Ninety-four per cent of Renishaw’s revenue comes from its metrology division. It equips factories around the world with sensors, probes, gauges and related software that automate and calibrate machines. Metrology is a big growth market as manufacturers around the world seek greater efficiencies and operate at ever-finer tolerances. The metrology division also makes additive manufacturing machines, which may also become a big growth market if, as many expect, 3D printers become fast enough to mass-produce components as well as prototype them.
The other 6% of Renishaw reached a notable milestone this year. The company’s healthcare division made its maiden profit. The division uses the 3D printing and sensor technology from metrology to make dental and surgical implants and surgical robots.
Renishaw is a prodigious developer of patented intellectual property, and heavy spending on research and development amounting to 15% of revenue (£84 million in 2018) makes it a formidable competitor. It is also very self-sufficient, using its own tools in factories – experience that helps it refine products and develop new ones.
The shares are not obviously cheap, but Renishaw is a rare business. A share price of £42.15 values the enterprise at just over £3 billion, about 25 times adjusted profit in 2018. The earnings yield is 4%.
FW Thorpe (TFW): brighter than expected
Despite having warned that it probably wouldn’t, FW Thorpe registered its best-ever performance in the year to June 2018, earning 4% more revenue and 6% more profit. Excluding the contribution of Famostar, a Dutch manufacturer of emergency lighting acquired mid-way through the financial year, the performance was pretty flat, though, and the company warns 2018’s result will be “difficult to replicate” in 2019.
FW Thorpe has an exemplary record. Average return on capital over the last 11 years is 25%, a period in which it more than doubled revenue and adjusted profit, remained unencumbered by year-end debt, and invested in an entirely new product range as the lighting industry shifted from fluorescent to LED technology. In 2018, 85% of revenue was derived from LED products.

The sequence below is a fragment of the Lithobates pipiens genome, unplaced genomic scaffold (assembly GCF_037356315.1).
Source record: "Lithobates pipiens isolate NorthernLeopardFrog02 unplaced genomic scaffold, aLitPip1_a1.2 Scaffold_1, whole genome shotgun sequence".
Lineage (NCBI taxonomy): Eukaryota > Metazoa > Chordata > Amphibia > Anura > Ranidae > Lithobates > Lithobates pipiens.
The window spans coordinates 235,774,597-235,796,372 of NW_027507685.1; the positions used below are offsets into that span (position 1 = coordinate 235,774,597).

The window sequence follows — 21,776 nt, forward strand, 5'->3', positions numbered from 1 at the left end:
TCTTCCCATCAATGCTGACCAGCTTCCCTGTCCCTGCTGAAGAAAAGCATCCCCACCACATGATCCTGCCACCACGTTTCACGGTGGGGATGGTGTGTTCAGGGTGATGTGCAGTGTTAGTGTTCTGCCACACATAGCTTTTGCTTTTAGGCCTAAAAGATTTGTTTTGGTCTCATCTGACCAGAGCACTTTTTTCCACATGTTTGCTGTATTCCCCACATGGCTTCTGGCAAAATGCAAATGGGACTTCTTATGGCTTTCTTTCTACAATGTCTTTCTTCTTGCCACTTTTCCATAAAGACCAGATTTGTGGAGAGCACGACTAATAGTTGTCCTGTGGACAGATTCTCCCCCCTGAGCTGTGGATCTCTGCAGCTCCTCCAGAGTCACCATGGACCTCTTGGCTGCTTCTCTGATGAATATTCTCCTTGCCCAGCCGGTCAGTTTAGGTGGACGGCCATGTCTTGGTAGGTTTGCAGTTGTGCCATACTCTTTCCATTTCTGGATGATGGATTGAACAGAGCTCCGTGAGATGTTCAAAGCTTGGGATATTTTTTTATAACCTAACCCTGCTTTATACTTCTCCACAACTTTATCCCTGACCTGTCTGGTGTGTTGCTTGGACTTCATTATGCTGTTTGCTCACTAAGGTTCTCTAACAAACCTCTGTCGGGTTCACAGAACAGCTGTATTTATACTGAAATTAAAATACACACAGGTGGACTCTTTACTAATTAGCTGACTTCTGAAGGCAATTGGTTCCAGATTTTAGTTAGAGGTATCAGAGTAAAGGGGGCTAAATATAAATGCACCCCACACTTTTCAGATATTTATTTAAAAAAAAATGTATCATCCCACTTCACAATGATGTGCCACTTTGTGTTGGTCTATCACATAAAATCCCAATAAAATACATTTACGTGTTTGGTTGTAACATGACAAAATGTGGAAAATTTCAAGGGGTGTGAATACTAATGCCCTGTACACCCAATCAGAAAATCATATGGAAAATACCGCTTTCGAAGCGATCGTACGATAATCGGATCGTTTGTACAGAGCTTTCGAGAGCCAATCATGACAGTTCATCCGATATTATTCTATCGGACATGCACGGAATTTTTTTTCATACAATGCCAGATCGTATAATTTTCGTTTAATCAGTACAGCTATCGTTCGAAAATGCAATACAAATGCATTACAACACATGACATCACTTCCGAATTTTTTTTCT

It makes all manner of lighting systems. Thorlux, FW Thorpe’s biggest brand, manufactures industrial and commercial lighting systems, but the group also makes emergency lighting systems, streetlights, tunnel lighting, store signs and lighting for retailers and clean rooms. In recent years it has expanded more aggressively overseas, and it now earns 36% of revenue outside the UK, principally in the Netherlands.
While a mooted slowdown in construction activity and trade barriers following Brexit are concerns, perhaps the biggest risk to profitability is a reduction in demand following the rapid adoption of LED lighting in recent years. Heightened demand shielded FW Thorpe from the weak economy, but the company believes the LED boost has peaked.
Long-term, Thorpe will be relying on new innovations to sell more lighting. Its newest wireless systems allow customers to control the colour temperature of lamps, potentially improving the wellbeing of workers. A warehouse lighting system tracks staff to enable planners to lay things out better, and an emergency lighting system, installed in a hospital near FW Thorpe’s headquarters in Redditch, automatically measures temperature, humidity and carbon dioxide levels.
A share price of 281p values the enterprise at £236 million, about 18 times adjusted profit in the year to June 2018. The earnings yield is 6%.
Also on the watchlist...
Clipper Logistics is growing fast due to the popularity of internet shopping. The company stores and delivers products for retailers, and manages returns, a business that is becoming increasingly complicated, automated and critical to the reputations of the retailers it represents. Operating from 46 locations, mostly in the UK, but also in Germany and Poland, Clipper says: “We have the facilities, the processes, the experience, the fleet and, most importantly, the people.”
Although it only floated in 2014, Clipper Logistics was founded by Steve Parkin in 1992. He heads up an experienced board that has grown the enterprise to a valuation of £500 billion (about 21 times adjusted profit in the year to April 2018), and still owns 25% of the shares.
The shares are not obviously cheap, and the company has hefty financial obligations in terms of bank borrowings and operating leases. In mitigation, Clipper says its contracts with blue-chip customers from Amazon to Zara allow it to pass on costs and give it a stable income, so it shouldn’t get into financial difficulty.